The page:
In this study session, you have learned that:
- Oestrogen and progesterone are the chief pregnancy hormones.
- High levels of progesterone cause some internal structures to increase in size, including the uterus which changes from the size of a small pear in its non-pregnant state to five times its normal size at full term.
- The expected increase in weight of the mother in an average pregnancy is 9-12 kg.
- A higher circulating blood volume is required to provide extra blood flow through the placenta to the fetus, and the mother also produces more red blood cells.
- The increase in blood volume exceeds the increase in red blood cells, so they are diluted in the much larger volume of blood plasma, causing physiological anaemia. This is one reason why iron supplementation is so important in pregnancy.
- Lower blood pressure is particularly common in early pregnancy because progesterone causes a slight relaxation in the blood vessels. This can cause dizziness and perhaps even a brief loss of consciousness.
- A reduction in blood flow back to the heart may lead to oedema — swelling due to fluid collecting in the legs and feet.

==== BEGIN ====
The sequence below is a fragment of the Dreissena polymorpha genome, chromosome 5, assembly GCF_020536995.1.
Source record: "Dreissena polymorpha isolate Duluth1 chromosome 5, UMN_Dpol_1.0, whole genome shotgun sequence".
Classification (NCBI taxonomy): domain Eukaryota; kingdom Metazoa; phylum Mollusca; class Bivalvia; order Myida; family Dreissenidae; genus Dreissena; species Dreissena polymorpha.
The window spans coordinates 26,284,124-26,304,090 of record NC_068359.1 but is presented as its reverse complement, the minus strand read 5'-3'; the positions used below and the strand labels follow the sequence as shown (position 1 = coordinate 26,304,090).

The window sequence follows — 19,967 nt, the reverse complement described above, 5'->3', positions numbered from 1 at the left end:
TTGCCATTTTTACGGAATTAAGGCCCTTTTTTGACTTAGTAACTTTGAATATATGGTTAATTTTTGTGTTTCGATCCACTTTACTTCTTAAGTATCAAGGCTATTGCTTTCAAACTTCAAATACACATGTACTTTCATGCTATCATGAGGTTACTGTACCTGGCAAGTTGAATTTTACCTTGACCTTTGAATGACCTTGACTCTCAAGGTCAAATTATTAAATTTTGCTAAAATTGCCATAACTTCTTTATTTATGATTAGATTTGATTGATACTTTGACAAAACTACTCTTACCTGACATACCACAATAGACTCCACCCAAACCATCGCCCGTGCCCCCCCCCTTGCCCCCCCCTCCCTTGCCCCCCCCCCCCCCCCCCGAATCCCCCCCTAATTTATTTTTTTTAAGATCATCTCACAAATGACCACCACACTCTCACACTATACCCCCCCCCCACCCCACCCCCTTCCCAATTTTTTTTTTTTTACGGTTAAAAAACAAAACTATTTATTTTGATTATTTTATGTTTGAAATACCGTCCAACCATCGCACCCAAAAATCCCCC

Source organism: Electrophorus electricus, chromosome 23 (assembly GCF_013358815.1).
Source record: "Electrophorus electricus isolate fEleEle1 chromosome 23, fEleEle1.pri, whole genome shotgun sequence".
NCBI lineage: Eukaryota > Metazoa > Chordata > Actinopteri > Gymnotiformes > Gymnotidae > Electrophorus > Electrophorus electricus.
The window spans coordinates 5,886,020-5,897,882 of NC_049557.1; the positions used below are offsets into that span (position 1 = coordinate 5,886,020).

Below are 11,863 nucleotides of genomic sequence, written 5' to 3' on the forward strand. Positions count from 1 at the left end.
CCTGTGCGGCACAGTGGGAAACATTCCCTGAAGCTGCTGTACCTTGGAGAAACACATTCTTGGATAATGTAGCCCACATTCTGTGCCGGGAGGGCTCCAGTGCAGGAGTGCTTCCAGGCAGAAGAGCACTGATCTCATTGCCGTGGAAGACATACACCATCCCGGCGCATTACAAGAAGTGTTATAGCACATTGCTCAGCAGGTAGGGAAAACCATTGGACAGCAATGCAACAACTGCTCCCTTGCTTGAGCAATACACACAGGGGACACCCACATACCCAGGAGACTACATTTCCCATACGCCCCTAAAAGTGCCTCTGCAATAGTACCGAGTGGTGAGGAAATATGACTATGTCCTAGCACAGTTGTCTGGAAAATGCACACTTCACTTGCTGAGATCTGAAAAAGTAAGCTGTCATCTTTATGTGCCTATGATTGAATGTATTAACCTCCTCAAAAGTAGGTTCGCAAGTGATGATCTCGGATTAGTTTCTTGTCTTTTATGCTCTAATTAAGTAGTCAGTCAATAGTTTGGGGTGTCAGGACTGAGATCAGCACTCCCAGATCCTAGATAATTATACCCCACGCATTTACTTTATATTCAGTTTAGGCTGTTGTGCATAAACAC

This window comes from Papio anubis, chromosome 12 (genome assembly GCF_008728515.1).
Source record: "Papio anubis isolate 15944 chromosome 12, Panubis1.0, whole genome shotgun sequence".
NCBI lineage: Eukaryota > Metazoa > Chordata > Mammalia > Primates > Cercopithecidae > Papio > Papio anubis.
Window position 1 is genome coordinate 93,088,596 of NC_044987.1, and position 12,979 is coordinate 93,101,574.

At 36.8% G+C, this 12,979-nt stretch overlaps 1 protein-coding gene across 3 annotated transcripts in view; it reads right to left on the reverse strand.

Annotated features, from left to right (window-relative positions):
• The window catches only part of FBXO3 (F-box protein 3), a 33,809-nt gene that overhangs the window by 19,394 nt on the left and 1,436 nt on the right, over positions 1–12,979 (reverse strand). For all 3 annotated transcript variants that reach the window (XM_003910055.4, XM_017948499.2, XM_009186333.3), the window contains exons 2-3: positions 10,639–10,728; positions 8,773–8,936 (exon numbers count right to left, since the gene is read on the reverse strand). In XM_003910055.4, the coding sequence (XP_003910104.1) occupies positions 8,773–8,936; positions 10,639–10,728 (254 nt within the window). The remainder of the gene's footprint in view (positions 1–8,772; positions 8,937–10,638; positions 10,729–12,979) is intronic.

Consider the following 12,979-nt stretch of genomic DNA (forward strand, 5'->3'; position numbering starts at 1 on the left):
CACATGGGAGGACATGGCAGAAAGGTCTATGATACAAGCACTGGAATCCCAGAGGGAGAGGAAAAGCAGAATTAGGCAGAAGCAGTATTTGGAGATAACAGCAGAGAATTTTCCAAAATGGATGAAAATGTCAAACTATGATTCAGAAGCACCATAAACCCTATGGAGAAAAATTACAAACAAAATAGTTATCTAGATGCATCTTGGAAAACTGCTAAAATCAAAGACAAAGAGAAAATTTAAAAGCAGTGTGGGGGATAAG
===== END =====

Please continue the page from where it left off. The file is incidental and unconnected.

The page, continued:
- During pregnancy, many women get short of breath because the growing baby crowds the mother's lungs and she has less room to breathe. She may also experience indigestion as her stomach is pushed higher.
- During pregnancy, the muscles in the walls of the gastrointestinal system relax slightly, and the rate at which food moves along the gut is slowed down. This maximises the absorption of nutrients into the mother's blood, which is good for the fetus, but the mother may also experience nausea or constipation.
- Needing to urinate often is normal, especially in the first and last months of pregnancy, because the growing uterus presses against the bladder. At night, the bladder fills more quickly as fluid (oedema) that collected in the legs during the day is re-absorbed.
- Changes in the woman's hormones, and mechanical stretching of her growing abdomen and breasts, can cause stretch marks in the skin of these areas during pregnancy. Other skin changes may include brown pigmentation and increased sweating.
- In the second trimester, the breasts begin to produce colostrum — a yellowish secretion that thickens as pregnancy progresses. It is rich in proteins and maternal antibodies, and should always be fed to newborn babies.
Last modified: Monday, 19 May 2014, 2:29 PM